A 2012 nonprofit formed by four former Ormond Beach mayors is now known as the Ormond Beach Police Foundation.
The Ormond Beach Police Department received $100,000 from the Ormond Beach Police Foundation, a result of a gift donation by a local anonymous citizen, and the foundation is hoping to raise enough dollars in the community to match the donation.
The foundation was originally founded in 2012 by four former Ormond Beach mayors: the late circuit judge Dave Hood, Volusia County Council Chair Ed Kelley, Volusia County School Board Member Carl Persis and former state representative Fred Costello. It was then called the Ormond Beach Community Foundation, and at the urging of the late construction firm head Chuck Strasser, it aimed to address a wide variety of local needs such as providing community internet access to help students, finding paying summer jobs for interns and aiding the Halifax Habitat for Humanity effort, said Kelley in a press conference at the police station on Monday, Dec. 7.
The foundation was renamed to the Ormond beach Police Foundation a few months ago to focus on supporting law enforcement. Kelley, Persis and Costello still serve on the board of directors, where City Commissioner Dwight Selby serves as president.
“As a community, if we value public safety, we’ve got to step up," Selby said. "We’ve got to do this. We’ve got to figure out how to properly fund and support law enforcement so that they know that they’re valued, because what they do is extremely important to us.”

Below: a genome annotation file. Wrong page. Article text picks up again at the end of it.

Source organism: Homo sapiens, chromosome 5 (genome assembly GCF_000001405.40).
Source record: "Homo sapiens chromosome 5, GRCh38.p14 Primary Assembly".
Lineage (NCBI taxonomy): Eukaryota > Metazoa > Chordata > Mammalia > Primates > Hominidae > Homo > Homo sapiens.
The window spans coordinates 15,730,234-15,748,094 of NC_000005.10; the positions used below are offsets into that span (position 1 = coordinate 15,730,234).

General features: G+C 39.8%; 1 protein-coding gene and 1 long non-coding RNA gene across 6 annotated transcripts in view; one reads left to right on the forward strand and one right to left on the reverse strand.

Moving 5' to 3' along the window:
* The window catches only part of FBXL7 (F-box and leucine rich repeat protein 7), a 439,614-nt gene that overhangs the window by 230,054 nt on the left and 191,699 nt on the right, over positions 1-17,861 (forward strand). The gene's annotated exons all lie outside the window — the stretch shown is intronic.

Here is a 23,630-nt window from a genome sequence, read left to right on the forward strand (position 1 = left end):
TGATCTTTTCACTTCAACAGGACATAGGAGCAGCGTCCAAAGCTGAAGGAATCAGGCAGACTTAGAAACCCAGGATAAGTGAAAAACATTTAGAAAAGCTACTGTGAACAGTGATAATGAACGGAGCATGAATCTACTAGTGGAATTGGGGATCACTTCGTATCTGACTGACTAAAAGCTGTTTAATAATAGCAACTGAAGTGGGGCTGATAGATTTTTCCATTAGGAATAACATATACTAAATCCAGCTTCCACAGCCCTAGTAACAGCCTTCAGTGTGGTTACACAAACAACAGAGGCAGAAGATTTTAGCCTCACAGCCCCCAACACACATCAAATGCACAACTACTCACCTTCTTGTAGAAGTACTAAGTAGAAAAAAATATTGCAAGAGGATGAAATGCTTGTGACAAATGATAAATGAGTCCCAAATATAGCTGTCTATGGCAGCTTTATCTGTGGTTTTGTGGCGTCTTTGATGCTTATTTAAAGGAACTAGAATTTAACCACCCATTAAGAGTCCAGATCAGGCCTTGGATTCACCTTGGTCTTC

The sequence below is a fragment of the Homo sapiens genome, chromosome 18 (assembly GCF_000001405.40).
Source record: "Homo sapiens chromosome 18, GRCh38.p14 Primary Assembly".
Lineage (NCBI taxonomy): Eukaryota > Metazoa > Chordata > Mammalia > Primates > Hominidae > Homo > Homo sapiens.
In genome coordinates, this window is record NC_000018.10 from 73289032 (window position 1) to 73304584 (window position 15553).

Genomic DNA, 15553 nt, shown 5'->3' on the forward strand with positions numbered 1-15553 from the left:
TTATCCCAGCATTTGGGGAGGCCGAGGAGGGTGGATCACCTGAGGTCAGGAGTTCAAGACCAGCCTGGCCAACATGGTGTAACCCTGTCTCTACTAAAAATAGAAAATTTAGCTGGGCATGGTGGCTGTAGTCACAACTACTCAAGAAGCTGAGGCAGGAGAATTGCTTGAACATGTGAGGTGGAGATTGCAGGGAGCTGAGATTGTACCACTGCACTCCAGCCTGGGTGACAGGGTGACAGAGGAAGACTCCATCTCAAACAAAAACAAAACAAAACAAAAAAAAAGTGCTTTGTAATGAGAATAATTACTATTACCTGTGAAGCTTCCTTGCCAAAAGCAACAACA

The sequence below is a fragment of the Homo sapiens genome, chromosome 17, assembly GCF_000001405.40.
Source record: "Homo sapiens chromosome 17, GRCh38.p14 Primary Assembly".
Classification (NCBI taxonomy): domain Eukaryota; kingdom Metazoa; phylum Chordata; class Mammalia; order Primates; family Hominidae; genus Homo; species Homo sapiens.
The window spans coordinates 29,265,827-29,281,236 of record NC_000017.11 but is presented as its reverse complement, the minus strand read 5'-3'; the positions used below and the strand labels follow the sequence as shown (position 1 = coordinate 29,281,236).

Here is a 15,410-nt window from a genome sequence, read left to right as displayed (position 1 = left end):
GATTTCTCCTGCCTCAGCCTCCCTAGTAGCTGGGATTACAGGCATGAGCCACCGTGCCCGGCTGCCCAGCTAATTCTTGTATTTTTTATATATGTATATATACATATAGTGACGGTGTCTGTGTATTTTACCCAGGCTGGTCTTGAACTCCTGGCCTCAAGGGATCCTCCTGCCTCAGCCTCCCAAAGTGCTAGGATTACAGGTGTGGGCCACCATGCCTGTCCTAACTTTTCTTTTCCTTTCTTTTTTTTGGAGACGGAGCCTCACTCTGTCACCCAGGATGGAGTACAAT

What the money will be used for
Selby said he is hopeful the community's match goal will be reached quickly to help fund several of the department's wish list items for 2021, including night sights for all officer weapons, ballistic shields, and more education and training for their officers.
Police Chief Jesse Godfrey said the department is already planning to send Lt. Thomas Elkin to the Southern Police Institute for a command officers development course, as well as bring in a de-escalation trainer for their officers. The department is excited, Godfrey said, as the amount of funds was "historic" in what has been a year marked by an ongoing pandemic, national social unrest and weekly protests at the Granada bridge.
“It’s been a very challenging year for us and this is probably the brightest spot in the year," Godfrey said.
The legacy of Hood and Strasser
Kelley said he's glad the nonprofit has morphed into what it is today. Taxes can only fund so much, Kelley said, and this effort goes along Hood's philosophy of "leaving the community better than you found it."
“There’s nothing that we could do that could positively impact our entire community than what we’re doing today." Kelley said.
There's always a need in the police department and these funds will go a long way to meet those needs, Persis said. His only wish was that Hood and Strasser could both be present to see their efforts come to fruition. Hood died in March 2019, and Strasser in January 2015.
“When we started, we never knew where this was going to go, but we knew we wanted to do something good, right?" Persis said. "And we wanted to help, and now we’re going to get there.”